Frank J. Svoboda

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A native of Czechoslovakia, Frank J. Svoboda was a prominent resident of Cleveland, Ohio during the early twentieth century.

Svoboda was born on May 1, 1874 (some sources claim 1873), in Czechoslovakia. He immigrated with his parents to the United States of America in 1884. The family hoped to improve their financial situation in the United States. They eventually settled in Cleveland, which already had a sizable Czech population. Svoboda attended school but left, in 1888, to become a printer's assistant. He established his own print shop in 1894, and he then began publication of his own weekly Czech-language newspaper, American, in 1899. Svoboda continued to publish and edit American until 1939, when he sold the paper to a rival. The paper then became known as Svet American.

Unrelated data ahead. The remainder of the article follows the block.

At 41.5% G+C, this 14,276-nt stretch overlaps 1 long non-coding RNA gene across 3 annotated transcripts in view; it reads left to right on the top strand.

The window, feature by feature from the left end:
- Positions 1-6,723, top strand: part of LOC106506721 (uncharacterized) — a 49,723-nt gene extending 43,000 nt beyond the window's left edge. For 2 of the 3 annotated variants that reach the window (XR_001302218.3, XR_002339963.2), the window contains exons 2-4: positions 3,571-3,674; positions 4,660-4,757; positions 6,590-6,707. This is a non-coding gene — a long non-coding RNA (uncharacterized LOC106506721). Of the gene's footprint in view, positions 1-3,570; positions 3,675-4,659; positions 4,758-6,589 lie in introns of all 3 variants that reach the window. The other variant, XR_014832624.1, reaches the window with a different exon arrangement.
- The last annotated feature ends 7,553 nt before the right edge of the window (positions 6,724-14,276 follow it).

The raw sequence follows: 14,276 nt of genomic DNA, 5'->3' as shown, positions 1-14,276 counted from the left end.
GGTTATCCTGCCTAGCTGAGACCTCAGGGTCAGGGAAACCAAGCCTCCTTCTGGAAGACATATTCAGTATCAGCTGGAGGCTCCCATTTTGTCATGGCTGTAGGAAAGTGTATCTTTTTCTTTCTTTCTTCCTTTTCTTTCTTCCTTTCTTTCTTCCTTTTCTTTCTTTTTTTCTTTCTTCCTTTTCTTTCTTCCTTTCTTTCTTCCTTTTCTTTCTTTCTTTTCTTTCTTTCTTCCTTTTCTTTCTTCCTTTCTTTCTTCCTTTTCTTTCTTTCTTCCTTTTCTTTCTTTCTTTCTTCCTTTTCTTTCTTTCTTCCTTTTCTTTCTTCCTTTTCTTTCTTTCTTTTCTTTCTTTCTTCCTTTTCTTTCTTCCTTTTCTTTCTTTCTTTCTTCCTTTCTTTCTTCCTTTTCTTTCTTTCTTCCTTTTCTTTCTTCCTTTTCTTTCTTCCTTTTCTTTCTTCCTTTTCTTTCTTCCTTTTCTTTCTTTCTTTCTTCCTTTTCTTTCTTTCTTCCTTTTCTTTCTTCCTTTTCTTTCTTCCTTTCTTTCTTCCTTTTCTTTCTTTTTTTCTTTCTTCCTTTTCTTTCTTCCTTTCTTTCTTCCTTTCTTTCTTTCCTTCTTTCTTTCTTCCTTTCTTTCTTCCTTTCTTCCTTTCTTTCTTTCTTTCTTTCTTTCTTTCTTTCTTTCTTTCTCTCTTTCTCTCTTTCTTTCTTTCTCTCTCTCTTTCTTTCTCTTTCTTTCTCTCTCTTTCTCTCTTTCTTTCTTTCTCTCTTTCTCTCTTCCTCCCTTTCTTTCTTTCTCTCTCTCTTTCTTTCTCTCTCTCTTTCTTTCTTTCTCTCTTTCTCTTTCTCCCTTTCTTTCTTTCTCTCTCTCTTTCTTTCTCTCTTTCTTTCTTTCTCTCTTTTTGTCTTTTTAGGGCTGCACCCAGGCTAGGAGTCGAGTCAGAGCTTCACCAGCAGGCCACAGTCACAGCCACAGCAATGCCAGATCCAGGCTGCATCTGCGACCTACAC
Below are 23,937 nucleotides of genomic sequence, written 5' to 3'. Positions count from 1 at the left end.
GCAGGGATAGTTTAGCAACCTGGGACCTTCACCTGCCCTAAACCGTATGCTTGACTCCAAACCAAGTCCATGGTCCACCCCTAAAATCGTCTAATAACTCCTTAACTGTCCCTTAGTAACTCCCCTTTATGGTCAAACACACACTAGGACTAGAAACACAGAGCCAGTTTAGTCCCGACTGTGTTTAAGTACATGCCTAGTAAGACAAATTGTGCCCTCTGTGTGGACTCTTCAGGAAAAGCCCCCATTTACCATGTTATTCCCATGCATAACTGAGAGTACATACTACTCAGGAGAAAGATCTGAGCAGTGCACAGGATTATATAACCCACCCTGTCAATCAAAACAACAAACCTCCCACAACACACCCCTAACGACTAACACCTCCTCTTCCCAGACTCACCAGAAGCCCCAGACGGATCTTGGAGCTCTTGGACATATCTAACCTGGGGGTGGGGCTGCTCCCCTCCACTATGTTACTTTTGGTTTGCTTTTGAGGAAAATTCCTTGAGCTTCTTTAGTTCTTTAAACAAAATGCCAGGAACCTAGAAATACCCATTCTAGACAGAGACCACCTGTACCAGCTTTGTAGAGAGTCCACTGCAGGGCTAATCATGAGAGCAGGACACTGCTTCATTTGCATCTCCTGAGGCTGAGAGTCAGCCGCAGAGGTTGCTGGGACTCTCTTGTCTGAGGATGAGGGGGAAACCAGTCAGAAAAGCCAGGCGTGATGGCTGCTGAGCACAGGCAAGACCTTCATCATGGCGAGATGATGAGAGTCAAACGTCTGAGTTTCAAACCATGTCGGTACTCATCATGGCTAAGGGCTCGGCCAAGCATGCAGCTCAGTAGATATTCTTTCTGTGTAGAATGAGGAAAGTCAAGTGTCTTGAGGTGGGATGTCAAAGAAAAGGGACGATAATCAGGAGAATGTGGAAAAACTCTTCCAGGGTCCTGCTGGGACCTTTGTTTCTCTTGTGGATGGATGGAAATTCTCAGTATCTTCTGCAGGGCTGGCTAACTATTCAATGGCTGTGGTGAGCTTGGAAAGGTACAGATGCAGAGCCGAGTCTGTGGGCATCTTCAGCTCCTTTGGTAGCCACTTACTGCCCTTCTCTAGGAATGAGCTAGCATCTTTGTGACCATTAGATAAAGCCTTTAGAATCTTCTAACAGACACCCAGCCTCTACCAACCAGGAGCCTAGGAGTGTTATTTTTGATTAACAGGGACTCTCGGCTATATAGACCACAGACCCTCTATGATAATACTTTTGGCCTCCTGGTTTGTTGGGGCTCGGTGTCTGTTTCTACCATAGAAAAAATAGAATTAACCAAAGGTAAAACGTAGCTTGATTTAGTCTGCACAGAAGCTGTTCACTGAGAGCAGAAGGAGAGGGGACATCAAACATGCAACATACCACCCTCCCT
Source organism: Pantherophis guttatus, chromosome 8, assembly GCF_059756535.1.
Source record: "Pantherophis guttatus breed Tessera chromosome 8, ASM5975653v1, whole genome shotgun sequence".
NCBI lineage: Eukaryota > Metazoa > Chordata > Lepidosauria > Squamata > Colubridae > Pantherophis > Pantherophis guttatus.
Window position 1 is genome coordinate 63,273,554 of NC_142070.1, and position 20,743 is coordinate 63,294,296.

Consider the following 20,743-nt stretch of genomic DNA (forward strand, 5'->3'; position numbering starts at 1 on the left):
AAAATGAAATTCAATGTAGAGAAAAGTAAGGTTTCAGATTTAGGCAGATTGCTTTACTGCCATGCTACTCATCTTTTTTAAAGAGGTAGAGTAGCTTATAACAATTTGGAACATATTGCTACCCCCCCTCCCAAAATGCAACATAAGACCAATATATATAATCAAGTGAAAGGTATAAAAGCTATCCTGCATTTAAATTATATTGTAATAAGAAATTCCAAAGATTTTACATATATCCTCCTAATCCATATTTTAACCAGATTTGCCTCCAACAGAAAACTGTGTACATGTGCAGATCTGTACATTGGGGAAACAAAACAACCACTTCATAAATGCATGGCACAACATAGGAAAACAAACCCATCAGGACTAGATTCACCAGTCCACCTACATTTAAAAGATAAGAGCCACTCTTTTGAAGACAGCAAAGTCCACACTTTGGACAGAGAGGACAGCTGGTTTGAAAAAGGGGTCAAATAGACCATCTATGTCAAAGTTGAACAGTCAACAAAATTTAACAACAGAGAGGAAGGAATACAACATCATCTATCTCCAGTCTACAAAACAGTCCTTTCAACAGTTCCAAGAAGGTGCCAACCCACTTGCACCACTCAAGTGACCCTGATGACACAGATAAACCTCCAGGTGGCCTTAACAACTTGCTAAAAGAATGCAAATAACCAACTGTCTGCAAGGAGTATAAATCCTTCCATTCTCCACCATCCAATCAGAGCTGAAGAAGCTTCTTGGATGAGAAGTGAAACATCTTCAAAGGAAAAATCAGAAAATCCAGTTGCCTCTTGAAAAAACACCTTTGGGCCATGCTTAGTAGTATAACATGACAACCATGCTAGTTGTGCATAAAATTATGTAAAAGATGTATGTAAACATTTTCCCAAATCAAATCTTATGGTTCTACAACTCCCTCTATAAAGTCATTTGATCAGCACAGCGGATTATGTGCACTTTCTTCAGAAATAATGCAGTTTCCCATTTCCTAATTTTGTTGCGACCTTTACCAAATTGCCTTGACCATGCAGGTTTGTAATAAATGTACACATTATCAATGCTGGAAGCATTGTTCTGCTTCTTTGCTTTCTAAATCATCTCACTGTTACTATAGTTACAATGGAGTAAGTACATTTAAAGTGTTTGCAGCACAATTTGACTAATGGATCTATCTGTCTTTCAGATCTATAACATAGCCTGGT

As Svoboda's publishing career was ending, he embarked upon a political one. Beginning in the 1930s, Svoboda served on the Cleveland City Planning Commission. He also became a strong supporter of Francis Townsend, who sought federal government assistance for the elderly in the United States. In 1936, Svoboda failed to secure the Democratic Party's nomination as a candidate for the United States House of Representatives. In 1942, Svoboda won election to the Ohio House, serving two terms (1943-1946). In 1946, he won election to the Ohio Senate, where he served six terms. Retiring from politics in 1960, Svoboda, at the time, was the oldest person ever to serve in the Ohio Senate.

Svoboda died on March 1, 1965. Like many other foreigners during the nineteenth and twentieth centuries, Svoboda viewed the United States and Ohio as a land of opportunity but still had a deep love for his native country.

See Also

References

  1. Van Tassel, David D., and John J. Grabowski, eds. The Encyclopedia of Cleveland History. Bloomington: Indiana University Press, 1996.